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Dixie Chicks Find Power in Numbers With Triumphant Comeback Hit “Gaslighter”

on March 06, 2020, 12:00pm

Song of the Week breaks down and talks about the song we just can’t get out of our head each week. Find these songs and more on our Spotify New Sounds playlist.

What would a week of national panic and political turmoil be without the Dixie Chicks tossing this Molotov cocktail of a comeback single to cap it off? First, savor the title, the word “gaslighter” itself, which appears no less than 16 times over three minutes and change. This song is possibly its very first usage in country music and yet countless country singers, especially women, have been identifying with this song’s sentiment since the Opry began. It’s like a total boiling-down, a volcanic diamond of decades worth of scorned and abused lovers before it.

Then there’s the position of the Chicks themselves, whose last effort, 2006’s Taking the Long Way, was largely shunned by the country establishment after three albums that made them some of the biggest stars ever inside it. (Read Chris Willman’s book Rednecks & Bluenecks for an in-depth look at the catastrophic domino effect the trio’s anti-Dubya comments had on their airplay and sales.) A whole other establishment, Grammy voters, awarded it for Album of the Year, Record of the Year, and Song of the Year. While it’s certainly no “Goodbye Earl”, the gleeful dead-abuser anthem that may well be their greatest achievement, the barn-burning “Gaslighter” makes their last hit “Not Ready to Make Nice”, which doubled down on their disgust for the Iraq War 14 years ago, sound downright polite.

They don’t twist the knife as wordsmiths the way their 2019 collaborator Taylor Swift would —Swift would’ve found a way to squeeze in something about Natalie Maines’ soon-to-divorced-husband demanding access to her unreleased recordings in court for potentially “violating a confidentiality clause.” Instead, they find power in numbers, with three women chanting “gaslighter” and “liar” and “denier” to wear down the perpetrator lest he do it to them. They dig their heels in by being catchy, by ensuring no guilty party will be able to get this song out of their head.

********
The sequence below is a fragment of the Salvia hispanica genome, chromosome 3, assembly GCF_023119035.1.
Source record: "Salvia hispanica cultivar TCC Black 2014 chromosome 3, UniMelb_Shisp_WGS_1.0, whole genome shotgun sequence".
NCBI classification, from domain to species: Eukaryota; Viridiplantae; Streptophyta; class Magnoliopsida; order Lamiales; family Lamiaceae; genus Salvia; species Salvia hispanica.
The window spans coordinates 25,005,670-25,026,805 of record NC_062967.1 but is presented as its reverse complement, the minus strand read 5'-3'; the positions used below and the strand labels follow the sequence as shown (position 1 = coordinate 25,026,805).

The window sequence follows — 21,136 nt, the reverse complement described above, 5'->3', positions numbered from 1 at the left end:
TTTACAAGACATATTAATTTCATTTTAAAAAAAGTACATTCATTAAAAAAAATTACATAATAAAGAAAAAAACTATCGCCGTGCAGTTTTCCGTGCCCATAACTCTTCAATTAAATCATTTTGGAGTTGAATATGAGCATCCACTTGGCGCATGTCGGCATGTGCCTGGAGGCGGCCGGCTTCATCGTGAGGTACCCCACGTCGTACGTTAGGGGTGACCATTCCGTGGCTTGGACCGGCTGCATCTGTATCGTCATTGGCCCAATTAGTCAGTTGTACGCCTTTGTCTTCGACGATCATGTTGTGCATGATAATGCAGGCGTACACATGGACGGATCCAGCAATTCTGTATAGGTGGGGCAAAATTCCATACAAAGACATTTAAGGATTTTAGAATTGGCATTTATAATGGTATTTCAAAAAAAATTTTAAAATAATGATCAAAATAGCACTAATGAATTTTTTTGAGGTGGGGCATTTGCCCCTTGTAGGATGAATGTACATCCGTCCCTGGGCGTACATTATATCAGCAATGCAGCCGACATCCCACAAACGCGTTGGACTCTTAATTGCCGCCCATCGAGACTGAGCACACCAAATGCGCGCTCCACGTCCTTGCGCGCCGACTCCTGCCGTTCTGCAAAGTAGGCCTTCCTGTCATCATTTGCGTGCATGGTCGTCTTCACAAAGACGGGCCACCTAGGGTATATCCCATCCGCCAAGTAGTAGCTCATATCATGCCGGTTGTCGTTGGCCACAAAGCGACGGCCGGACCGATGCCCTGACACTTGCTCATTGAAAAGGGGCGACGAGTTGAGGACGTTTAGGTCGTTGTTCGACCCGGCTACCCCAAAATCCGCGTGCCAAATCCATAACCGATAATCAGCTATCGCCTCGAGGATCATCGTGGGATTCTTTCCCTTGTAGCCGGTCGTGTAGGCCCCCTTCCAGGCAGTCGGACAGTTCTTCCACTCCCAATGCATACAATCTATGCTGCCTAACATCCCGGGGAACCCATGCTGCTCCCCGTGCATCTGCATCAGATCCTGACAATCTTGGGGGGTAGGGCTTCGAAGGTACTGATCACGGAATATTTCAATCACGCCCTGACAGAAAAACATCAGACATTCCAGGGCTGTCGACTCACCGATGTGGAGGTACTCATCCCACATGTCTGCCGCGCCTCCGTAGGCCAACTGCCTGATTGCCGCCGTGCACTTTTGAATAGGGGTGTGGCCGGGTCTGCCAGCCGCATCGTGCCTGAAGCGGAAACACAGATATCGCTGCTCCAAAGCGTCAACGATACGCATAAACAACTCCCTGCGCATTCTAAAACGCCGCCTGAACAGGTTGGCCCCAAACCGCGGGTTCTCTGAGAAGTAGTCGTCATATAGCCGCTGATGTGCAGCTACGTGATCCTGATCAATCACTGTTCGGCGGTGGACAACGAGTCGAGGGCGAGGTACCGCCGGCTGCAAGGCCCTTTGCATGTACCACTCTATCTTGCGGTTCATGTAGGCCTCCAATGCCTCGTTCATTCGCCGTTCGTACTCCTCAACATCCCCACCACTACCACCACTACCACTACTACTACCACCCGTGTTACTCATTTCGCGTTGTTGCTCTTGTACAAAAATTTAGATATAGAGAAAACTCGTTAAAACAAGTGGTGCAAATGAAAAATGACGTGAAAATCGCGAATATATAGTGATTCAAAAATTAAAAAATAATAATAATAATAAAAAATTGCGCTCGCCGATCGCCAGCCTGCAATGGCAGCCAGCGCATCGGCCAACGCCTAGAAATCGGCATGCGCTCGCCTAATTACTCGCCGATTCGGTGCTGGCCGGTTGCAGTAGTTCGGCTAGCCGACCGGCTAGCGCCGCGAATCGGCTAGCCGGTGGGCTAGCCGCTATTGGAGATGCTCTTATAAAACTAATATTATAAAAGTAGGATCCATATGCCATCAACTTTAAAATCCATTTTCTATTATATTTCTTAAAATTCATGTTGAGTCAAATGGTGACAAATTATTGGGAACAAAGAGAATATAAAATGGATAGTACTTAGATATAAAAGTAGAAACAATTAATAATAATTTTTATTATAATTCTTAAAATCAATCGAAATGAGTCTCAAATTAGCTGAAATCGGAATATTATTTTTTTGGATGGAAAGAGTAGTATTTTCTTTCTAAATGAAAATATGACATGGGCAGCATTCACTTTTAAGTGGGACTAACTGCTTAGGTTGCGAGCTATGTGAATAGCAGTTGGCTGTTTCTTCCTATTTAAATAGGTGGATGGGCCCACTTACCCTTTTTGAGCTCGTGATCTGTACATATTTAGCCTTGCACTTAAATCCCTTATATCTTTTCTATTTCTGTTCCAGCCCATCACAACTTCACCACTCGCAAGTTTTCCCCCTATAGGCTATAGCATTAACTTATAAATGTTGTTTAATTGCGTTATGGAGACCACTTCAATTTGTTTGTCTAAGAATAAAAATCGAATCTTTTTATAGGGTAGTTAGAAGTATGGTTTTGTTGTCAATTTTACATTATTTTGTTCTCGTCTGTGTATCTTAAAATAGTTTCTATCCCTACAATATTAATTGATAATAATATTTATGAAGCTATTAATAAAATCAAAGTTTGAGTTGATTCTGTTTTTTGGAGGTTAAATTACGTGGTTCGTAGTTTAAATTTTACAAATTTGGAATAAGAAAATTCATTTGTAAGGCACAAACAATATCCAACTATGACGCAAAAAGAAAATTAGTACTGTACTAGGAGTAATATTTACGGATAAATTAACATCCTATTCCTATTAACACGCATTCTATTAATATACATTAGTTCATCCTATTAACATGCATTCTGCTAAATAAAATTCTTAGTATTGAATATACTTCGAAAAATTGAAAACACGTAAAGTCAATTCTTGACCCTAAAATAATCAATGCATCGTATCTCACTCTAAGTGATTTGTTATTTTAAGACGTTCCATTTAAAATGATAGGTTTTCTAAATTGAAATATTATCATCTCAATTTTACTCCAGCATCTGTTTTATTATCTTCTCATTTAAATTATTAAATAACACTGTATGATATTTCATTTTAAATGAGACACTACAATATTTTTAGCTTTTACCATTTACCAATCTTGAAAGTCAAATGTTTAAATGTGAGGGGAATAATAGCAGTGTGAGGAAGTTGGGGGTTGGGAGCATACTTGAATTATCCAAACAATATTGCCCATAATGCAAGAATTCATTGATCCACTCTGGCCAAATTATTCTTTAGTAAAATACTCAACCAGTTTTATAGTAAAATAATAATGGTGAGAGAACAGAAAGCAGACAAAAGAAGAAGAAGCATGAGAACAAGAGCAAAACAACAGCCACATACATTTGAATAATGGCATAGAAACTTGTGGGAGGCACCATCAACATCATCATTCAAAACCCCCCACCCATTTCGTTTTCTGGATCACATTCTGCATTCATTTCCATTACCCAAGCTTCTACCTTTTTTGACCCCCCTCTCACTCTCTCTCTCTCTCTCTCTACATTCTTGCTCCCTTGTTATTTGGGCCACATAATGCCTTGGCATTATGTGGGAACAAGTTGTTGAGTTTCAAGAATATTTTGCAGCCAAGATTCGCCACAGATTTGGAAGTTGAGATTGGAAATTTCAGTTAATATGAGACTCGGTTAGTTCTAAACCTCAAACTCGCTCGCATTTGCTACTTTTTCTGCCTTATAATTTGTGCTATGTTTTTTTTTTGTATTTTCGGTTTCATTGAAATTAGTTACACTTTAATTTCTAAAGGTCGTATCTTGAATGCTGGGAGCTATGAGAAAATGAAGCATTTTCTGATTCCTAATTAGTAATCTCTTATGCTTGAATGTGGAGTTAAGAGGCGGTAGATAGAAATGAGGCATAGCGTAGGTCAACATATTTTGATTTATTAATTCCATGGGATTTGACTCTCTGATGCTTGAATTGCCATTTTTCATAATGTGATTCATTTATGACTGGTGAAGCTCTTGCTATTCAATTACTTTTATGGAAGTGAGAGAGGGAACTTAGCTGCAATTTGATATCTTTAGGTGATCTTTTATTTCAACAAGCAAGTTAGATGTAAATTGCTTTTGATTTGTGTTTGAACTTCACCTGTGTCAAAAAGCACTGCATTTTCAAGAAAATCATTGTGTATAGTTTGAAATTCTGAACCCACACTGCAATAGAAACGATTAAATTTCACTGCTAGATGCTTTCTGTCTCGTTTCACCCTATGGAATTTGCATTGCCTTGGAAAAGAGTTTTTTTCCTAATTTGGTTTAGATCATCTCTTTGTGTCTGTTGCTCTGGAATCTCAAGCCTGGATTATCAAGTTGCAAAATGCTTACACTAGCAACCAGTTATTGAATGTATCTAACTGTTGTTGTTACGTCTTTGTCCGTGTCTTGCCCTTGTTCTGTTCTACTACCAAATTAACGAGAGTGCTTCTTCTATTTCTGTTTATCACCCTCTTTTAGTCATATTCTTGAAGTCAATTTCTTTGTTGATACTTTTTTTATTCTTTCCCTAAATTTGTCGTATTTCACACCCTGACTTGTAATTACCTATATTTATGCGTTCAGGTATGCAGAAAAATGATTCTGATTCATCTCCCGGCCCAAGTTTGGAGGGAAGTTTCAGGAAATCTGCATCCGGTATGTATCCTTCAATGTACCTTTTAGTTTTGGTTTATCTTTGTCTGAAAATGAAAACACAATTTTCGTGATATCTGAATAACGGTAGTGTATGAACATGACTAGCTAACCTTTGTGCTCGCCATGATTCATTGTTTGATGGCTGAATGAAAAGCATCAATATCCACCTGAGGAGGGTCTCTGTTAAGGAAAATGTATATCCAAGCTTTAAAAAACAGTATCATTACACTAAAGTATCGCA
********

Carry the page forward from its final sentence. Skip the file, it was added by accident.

For Fans Of: Dixie Chicks, of course. This is so in their wheelhouse you could put rims on it. But give a round of applause to Songwriter of the Decade candidate Miranda Lambert for blazing a righteous path that might make them safe for country radio again.

Best Moment: This is producer-polymath Jack Antonoff’s farthest-out work yet, helping the Chicks return to their twangy selves after Rick Rubin polished them up to adult-contempo-midtempo last time out. If you thought last year’s universally acclaimed Lana Del Rey album was a far cry from his stadium-drummed synthpop for Lorde or Swift or even St. Vincent (or himself as Bleachers), the only traces “Gaslighter” bears of his signature hallmarks are some smartly arranged strings that lift the inescapable chorus to another plane entirely.


Where to Go From Here: About 20 years ago, Dixie Chicks released two great albums that sold a ton but had little to do with the cool-kid conversation: 1999’s Fly and 2002’s Home. Now that Katie Alice Greer from political art-punks Priests has covered Fly in its entirety and Pitchfork gave a Sunday Review special to Home — plus, the allegiance with Antonoff, producer of almost all the cool kids of the last five years — these proto-feminist, bluegrass-raised virtuosos are ripe for a whole new generation to discover. Check out their furious take on Bob Dylan’s “Mississippi” that became a live staple, too.

Other Great Songs This Week: The heaven-sent rapper CupcakKe is back, thank “Lawd Jesus”, after a series of saddening social media posts and deleting her great, shameless music from streaming services. Megan Thee Stallion just dropped a whole new album, Suga, in the midst of some ugly label litigation, but you’d never know it from the breezy and playful standout “Captain Hook”. Partner is a Canadian riff-rock duo that rules and has a new single out, “Good Place to Hide (At the Time),” which bears the heavy influence of their beloved Rush. (Partner’s “Limelight” cover also rules.)


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